Welcome to Breakdown, an unofficial resource and discussion list about the innovative guitarist/producer Michael Brook. This site is infrequently updated, but contains a great deal of background info which will remain online. For up-to-date news and information, visit Michael Brook's official site and MySpace page.

Babbling Brook a compendium of articles reviews and interviews

Best of all Possible Musics: Michael Brook and Loop Guru mess with Eno
by Nicholas Jennings
[excerpts archived here without permission]

In the world of ambient music, Brian Eno is god, the all-knowing, all-powerful genius of the recording studio. So omnipotent is Eno that his disciples can be found on pop, new age, nouveau classical and indie charts on both sides of the Atlantic. His pioneering role in world music dates back to 1979, when he recorded ethno-ambient classics like Possible Musics with Jon Hassell and My Life In the Bush Of Ghosts with David Byrne.

Recent albums by two of Eno's followers are further proof of his ongoing influence over knob-twiddlers and string-tweakers alike. Michael Brook is a Toronto lad who has gone, via his association with Eno, from playing guitar in Martha And The Muffins to becoming one of the world's leading global producers, with albums by Youssou N'Dour, Khaled, U. Srinivas and Nusrat Fateh Ali Khan to his credit. Brook's latest effort with Khan, the inspired Night Song (Real World / Virgin / EMI), finds the York University grad in a collaborative role, co-writing all but one of eight tracks with the Pakistani singer and lending his "infinite guitar," keyboards and bass throughout. With its funky, trip-hop rhythms and dreamy, passionate vocals, this is ambient Nus' at its best -- and the Qawwali star's most accessible album to date.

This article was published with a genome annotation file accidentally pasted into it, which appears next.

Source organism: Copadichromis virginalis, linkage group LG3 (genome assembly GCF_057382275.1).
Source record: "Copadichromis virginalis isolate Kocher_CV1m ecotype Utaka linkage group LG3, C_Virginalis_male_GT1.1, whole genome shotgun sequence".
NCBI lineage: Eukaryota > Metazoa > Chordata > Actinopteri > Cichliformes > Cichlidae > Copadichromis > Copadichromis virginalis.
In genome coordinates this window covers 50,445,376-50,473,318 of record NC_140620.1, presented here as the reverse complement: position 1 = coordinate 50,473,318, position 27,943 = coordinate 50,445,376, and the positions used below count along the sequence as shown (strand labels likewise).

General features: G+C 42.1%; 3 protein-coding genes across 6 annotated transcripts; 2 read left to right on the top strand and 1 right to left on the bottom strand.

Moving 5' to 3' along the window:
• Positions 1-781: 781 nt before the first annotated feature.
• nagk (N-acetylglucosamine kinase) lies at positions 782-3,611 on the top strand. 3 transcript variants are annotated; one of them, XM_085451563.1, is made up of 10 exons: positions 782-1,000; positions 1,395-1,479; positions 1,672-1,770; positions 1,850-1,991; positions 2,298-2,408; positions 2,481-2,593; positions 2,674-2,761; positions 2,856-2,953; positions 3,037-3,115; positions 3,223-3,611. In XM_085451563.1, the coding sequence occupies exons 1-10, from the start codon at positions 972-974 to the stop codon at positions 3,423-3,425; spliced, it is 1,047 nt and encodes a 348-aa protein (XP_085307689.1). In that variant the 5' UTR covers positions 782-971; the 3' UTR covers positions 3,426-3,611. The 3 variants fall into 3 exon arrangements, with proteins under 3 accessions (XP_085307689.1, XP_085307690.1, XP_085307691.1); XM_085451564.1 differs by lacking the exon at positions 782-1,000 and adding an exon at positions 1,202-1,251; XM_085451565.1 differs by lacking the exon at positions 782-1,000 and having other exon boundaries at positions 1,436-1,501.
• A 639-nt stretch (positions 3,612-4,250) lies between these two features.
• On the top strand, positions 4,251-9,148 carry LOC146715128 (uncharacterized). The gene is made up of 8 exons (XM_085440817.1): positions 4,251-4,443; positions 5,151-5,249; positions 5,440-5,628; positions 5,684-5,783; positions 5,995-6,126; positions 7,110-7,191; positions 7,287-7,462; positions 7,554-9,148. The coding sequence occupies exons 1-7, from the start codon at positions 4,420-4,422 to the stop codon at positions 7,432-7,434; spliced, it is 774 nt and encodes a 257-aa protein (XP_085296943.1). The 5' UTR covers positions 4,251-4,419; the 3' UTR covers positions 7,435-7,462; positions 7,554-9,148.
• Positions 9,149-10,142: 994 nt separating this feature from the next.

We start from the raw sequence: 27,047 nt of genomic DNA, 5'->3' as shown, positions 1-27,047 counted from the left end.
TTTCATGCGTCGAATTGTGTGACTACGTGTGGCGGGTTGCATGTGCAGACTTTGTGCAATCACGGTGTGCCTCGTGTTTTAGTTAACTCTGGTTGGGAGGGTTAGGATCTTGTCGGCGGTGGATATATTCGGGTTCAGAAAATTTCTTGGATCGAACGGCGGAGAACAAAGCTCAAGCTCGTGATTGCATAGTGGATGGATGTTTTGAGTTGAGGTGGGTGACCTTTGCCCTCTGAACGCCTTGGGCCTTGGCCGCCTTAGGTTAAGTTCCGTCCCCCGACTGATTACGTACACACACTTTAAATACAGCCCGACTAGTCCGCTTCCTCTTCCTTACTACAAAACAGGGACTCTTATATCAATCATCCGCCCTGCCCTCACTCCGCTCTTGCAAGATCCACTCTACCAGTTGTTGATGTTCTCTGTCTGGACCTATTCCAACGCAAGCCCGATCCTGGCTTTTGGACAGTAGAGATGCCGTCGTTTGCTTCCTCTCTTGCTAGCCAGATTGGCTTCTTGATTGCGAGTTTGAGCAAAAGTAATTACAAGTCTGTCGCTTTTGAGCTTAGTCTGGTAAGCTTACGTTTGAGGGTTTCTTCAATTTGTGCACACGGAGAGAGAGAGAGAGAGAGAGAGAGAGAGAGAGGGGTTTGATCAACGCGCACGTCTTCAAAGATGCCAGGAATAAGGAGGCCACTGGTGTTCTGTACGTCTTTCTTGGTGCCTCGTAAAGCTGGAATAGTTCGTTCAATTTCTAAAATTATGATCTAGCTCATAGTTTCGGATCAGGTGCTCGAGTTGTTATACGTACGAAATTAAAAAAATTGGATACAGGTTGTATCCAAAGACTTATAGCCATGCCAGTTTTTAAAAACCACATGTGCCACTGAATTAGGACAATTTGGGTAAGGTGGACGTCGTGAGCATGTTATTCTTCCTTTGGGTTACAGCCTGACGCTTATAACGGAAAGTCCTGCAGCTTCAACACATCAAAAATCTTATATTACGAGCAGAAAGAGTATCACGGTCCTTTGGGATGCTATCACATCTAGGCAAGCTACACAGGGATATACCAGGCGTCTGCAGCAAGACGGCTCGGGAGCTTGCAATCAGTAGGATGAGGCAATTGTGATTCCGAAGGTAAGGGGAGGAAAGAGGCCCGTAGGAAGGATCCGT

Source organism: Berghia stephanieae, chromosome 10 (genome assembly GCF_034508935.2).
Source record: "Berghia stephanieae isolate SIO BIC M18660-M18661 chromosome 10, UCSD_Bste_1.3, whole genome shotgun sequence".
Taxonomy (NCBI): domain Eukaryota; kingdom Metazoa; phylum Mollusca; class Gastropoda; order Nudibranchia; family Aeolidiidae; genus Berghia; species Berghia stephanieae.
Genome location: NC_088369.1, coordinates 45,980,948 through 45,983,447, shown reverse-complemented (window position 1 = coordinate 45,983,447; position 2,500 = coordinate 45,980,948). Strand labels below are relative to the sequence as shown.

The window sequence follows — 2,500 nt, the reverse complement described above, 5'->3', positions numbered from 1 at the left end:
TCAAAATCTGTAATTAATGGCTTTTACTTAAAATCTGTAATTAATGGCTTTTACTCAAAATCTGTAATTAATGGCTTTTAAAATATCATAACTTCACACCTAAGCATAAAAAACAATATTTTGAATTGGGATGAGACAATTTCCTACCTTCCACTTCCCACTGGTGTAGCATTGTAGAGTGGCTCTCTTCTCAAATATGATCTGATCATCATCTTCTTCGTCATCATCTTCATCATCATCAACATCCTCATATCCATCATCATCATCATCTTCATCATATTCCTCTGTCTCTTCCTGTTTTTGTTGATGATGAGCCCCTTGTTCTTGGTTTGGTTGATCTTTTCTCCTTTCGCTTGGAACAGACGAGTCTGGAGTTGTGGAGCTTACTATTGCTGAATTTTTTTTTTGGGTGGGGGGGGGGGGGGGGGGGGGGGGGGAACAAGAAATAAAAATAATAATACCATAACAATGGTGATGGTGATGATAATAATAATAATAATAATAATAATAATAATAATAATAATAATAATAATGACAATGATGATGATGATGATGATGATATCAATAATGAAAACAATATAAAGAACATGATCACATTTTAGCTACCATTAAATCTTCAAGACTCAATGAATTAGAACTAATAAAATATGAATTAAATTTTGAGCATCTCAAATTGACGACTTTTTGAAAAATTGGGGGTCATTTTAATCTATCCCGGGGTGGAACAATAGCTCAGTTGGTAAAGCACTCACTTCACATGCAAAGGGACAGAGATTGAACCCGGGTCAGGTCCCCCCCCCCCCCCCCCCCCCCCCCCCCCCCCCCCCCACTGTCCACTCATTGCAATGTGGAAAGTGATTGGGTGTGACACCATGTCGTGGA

Night Song 's profile was boosted by Khan's presence (with Eddie Vedder no less) on the Dead Man Walking soundtrack. According to Brook, the timing was quite serendipitous. "Our record had been delayed for a year, and everyone was feeling a bit frustrated," Brook explains from his home outside of San Francisco. "Then the film came out and Night Song was finally ready. It couldn't have worked out better if we'd planned it."

Brook's approach for Night Song was to record lengthy takes of Khan's ecstatic vocals and then edit them down into songs of five and six minutes. That Eno trademark edit-based compositional technique backfired on the 1990 album, Mustt Mustt, when Brook inadvertently cut up some of Khan's continuous singing. Recalls Brook, still a bit sheepish at the thought: "I've since learned that Qawwali songs are sacred and the lyrics are everything. When Nusrat heard it, he asked what went wrong. I explained that in our music, we have instrumental breaks. He replied that in his music, lyrics are everything and breaks only happen when someone forgets the words." Oops.

For all his newfound knowledge and respect of Qawwali traditions, Brook remains a boundary-pushing modernist. "I'm all for archiving delicate cultural things and trying to preserve them," he says, "but art is very much like life. If it stays still, it's dead. I strongly believe that cultures are both resilient and dynamic. And any artist from any culture has to learn and move on." (Nusrat is at Roy Thomson Hall Aug. 24.)